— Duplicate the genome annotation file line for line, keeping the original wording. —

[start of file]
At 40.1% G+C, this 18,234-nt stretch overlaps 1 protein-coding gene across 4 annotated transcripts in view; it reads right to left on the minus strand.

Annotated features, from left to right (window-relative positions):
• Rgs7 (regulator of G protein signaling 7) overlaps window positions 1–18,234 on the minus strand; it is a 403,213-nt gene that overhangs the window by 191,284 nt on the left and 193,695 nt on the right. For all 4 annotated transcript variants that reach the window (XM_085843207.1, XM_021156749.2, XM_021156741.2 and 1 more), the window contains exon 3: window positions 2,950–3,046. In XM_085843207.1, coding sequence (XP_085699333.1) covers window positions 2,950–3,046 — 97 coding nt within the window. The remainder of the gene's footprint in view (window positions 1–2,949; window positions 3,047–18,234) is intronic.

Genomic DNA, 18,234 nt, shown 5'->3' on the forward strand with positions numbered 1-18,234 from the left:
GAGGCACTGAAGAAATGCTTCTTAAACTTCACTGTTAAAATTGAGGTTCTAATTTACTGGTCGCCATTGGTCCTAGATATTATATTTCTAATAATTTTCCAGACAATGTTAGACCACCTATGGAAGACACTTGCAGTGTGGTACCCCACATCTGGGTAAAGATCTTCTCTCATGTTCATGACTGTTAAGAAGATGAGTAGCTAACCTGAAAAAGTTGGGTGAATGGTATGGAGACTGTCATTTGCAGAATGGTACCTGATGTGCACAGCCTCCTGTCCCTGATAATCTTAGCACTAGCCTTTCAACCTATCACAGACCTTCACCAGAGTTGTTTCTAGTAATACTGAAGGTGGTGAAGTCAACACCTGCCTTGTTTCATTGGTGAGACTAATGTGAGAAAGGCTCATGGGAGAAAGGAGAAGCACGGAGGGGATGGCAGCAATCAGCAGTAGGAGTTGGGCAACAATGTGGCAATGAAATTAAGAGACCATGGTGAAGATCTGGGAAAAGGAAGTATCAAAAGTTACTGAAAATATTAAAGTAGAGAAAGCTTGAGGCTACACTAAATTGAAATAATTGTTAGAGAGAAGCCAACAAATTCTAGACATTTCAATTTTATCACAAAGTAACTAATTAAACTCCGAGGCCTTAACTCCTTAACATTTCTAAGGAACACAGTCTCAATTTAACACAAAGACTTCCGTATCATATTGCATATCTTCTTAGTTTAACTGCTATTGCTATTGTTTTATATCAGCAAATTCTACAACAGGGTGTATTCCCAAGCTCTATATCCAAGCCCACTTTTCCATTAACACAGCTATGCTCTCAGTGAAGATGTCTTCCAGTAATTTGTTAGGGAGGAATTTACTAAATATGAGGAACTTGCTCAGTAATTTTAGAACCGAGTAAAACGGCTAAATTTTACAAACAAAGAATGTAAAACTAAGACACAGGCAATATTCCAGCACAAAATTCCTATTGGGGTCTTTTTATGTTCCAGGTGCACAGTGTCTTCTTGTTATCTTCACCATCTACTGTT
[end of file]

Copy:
At 40.1% G+C, this 18,234-nt stretch overlaps 1 protein-coding gene across 4 annotated transcripts in view; it reads right to left on the minus strand.

Annotated features, from left to right (window-relative positions):
• Rgs7 (regulator of G protein signaling 7) overlaps window positions 1–18,234 on the minus strand; it is a 403,213-nt gene that overhangs the window by 191,284 nt on the left and 193,695 nt on the right. For all 4 annotated transcript variants that reach the window (XM_085843207.1, XM_021156749.2, XM_021156741.2 and 1 more), the window contains exon 3: window positions 2,950–3,046. In XM_085843207.1, coding sequence (XP_085699333.1) covers window positions 2,950–3,046 — 97 coding nt within the window. The remainder of the gene's footprint in view (window positions 1–2,949; window positions 3,047–18,234) is intronic.

Genomic DNA, 18,234 nt, shown 5'->3' on the forward strand with positions numbered 1-18,234 from the left:
GAGGCACTGAAGAAATGCTTCTTAAACTTCACTGTTAAAATTGAGGTTCTAATTTACTGGTCGCCATTGGTCCTAGATATTATATTTCTAATAATTTTCCAGACAATGTTAGACCACCTATGGAAGACACTTGCAGTGTGGTACCCCACATCTGGGTAAAGATCTTCTCTCATGTTCATGACTGTTAAGAAGATGAGTAGCTAACCTGAAAAAGTTGGGTGAATGGTATGGAGACTGTCATTTGCAGAATGGTACCTGATGTGCACAGCCTCCTGTCCCTGATAATCTTAGCACTAGCCTTTCAACCTATCACAGACCTTCACCAGAGTTGTTTCTAGTAATACTGAAGGTGGTGAAGTCAACACCTGCCTTGTTTCATTGGTGAGACTAATGTGAGAAAGGCTCATGGGAGAAAGGAGAAGCACGGAGGGGATGGCAGCAATCAGCAGTAGGAGTTGGGCAACAATGTGGCAATGAAATTAAGAGACCATGGTGAAGATCTGGGAAAAGGAAGTATCAAAAGTTACTGAAAATATTAAAGTAGAGAAAGCTTGAGGCTACACTAAATTGAAATAATTGTTAGAGAGAAGCCAACAAATTCTAGACATTTCAATTTTATCACAAAGTAACTAATTAAACTCCGAGGCCTTAACTCCTTAACATTTCTAAGGAACACAGTCTCAATTTAACACAAAGACTTCCGTATCATATTGCATATCTTCTTAGTTTAACTGCTATTGCTATTGTTTTATATCAGCAAATTCTACAACAGGGTGTATTCCCAAGCTCTATATCCAAGCCCACTTTTCCATTAACACAGCTATGCTCTCAGTGAAGATGTCTTCCAGTAATTTGTTAGGGAGGAATTTACTAAATATGAGGAACTTGCTCAGTAATTTTAGAACCGAGTAAAACGGCTAAATTTTACAAACAAAGAATGTAAAACTAAGACACAGGCAATATTCCAGCACAAAATTCCTATTGGGGTCTTTTTATGTTCCAGGTGCACAGTGTCTTCTTGTTATCTTCACCATCTACTGTT